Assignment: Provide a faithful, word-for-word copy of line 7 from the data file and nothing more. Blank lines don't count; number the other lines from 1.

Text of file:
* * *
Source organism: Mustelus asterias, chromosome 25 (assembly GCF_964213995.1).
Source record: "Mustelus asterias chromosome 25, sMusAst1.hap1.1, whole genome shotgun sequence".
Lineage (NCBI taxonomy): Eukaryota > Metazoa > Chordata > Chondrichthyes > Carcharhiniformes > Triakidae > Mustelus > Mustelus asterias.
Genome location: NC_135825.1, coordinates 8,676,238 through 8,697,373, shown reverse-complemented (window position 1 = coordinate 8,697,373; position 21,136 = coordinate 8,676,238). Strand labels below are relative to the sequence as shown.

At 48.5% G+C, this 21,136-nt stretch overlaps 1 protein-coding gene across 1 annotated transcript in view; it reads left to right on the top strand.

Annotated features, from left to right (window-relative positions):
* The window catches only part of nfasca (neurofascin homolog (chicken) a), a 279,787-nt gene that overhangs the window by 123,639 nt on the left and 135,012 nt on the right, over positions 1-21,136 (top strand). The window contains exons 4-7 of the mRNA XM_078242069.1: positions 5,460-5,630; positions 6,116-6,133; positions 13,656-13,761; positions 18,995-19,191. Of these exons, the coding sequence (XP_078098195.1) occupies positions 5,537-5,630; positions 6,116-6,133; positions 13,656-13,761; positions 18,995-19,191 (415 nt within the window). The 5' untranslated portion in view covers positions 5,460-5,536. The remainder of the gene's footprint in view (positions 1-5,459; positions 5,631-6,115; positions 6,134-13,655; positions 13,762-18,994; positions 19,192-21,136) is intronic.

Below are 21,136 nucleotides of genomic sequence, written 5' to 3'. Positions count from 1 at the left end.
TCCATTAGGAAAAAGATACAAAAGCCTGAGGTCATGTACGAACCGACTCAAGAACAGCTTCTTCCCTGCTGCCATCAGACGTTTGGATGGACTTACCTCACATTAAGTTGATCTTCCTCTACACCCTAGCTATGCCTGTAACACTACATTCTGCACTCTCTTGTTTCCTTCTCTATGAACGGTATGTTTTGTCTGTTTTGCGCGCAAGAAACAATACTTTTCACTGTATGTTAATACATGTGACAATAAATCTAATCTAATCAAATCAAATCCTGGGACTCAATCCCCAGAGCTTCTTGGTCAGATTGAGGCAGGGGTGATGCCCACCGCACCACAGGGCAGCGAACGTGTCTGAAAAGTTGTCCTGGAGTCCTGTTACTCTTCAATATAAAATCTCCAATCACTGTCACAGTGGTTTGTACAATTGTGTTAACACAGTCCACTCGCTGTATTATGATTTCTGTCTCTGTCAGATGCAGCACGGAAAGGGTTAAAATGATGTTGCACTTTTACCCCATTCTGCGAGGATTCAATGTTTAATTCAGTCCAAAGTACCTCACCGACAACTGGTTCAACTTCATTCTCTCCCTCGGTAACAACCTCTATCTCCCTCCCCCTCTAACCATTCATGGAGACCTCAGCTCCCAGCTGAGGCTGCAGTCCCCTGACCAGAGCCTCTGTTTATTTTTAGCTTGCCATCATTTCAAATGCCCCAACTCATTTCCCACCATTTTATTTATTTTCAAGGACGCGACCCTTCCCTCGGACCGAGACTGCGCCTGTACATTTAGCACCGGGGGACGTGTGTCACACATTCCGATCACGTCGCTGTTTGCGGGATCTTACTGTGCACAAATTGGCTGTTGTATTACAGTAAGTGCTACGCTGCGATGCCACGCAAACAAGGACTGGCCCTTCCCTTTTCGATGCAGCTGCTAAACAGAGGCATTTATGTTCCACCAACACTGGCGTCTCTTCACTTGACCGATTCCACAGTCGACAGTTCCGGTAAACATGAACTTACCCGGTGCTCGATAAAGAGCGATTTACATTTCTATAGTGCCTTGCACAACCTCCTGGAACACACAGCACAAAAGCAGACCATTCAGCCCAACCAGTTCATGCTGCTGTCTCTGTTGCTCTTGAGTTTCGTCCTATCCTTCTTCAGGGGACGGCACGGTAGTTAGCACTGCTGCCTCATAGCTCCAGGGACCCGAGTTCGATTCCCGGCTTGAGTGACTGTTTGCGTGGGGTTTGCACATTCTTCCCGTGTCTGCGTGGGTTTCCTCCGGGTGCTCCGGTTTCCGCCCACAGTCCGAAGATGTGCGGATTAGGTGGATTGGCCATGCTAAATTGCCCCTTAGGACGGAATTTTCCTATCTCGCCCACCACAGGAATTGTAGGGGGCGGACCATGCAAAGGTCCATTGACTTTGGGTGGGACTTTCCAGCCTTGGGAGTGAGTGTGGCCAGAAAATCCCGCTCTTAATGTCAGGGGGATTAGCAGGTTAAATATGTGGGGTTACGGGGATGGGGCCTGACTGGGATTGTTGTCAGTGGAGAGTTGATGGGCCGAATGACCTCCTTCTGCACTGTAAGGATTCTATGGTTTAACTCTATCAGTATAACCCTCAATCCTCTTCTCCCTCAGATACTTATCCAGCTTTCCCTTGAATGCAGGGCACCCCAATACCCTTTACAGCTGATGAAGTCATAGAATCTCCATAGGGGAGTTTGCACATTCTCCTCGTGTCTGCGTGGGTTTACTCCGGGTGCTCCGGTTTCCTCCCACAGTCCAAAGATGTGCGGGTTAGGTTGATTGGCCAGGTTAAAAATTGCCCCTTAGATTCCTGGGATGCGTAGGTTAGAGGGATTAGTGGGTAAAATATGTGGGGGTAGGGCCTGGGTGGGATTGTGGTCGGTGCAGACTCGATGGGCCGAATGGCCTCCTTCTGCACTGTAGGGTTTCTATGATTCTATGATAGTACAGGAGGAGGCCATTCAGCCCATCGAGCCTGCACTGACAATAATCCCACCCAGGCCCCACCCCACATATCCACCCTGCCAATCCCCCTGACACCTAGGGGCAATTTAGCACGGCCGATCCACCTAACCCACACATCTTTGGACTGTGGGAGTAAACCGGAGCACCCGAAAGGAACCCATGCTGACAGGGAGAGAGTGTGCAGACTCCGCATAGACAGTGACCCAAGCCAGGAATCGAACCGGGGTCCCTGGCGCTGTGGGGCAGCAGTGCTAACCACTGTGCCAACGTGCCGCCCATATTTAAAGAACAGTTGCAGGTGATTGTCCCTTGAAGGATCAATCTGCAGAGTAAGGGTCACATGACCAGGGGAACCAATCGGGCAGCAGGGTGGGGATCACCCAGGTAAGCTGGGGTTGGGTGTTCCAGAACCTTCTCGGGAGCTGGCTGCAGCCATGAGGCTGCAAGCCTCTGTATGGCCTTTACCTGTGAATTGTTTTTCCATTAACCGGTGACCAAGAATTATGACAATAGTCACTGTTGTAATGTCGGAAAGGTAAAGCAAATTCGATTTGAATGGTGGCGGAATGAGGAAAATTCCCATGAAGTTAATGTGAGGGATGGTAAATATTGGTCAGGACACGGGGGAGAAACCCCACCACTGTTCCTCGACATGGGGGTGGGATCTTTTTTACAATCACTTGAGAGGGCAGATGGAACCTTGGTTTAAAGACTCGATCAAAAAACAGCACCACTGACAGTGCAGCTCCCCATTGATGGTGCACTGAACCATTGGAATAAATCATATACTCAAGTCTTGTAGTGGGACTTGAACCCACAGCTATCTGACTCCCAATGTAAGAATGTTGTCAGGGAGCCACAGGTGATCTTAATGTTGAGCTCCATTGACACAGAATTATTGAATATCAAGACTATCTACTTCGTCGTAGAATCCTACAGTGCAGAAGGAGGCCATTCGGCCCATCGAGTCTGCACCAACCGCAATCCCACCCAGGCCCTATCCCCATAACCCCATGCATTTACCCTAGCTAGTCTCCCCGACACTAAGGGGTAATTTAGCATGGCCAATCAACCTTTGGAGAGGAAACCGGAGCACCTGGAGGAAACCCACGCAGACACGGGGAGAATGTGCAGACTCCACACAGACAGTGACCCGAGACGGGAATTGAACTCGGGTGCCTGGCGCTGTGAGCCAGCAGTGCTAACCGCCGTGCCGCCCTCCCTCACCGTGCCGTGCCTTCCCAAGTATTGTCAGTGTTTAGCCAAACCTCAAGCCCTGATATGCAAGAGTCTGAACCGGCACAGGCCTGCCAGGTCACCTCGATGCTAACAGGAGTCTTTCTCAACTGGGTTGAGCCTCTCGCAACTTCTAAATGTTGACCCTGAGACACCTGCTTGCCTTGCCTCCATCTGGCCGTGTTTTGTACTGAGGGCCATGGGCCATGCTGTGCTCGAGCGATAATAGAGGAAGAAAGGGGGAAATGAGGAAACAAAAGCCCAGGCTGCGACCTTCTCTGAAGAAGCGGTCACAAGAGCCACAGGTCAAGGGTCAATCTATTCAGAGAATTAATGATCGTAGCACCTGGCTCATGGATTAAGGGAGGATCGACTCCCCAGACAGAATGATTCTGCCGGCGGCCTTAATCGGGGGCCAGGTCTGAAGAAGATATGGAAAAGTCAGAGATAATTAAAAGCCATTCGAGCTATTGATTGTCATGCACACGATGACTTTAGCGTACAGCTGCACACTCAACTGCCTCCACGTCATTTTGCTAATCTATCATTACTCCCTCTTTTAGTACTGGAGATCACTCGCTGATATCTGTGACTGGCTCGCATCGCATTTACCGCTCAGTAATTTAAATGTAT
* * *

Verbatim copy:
* The window catches only part of nfasca (neurofascin homolog (chicken) a), a 279,787-nt gene that overhangs the window by 123,639 nt on the left and 135,012 nt on the right, over positions 1-21,136 (top strand). The window contains exons 4-7 of the mRNA XM_078242069.1: positions 5,460-5,630; positions 6,116-6,133; positions 13,656-13,761; positions 18,995-19,191. Of these exons, the coding sequence (XP_078098195.1) occupies positions 5,537-5,630; positions 6,116-6,133; positions 13,656-13,761; positions 18,995-19,191 (415 nt within the window). The 5' untranslated portion in view covers positions 5,460-5,536. The remainder of the gene's footprint in view (positions 1-5,459; positions 5,631-6,115; positions 6,134-13,655; positions 13,762-18,994; positions 19,192-21,136) is intronic.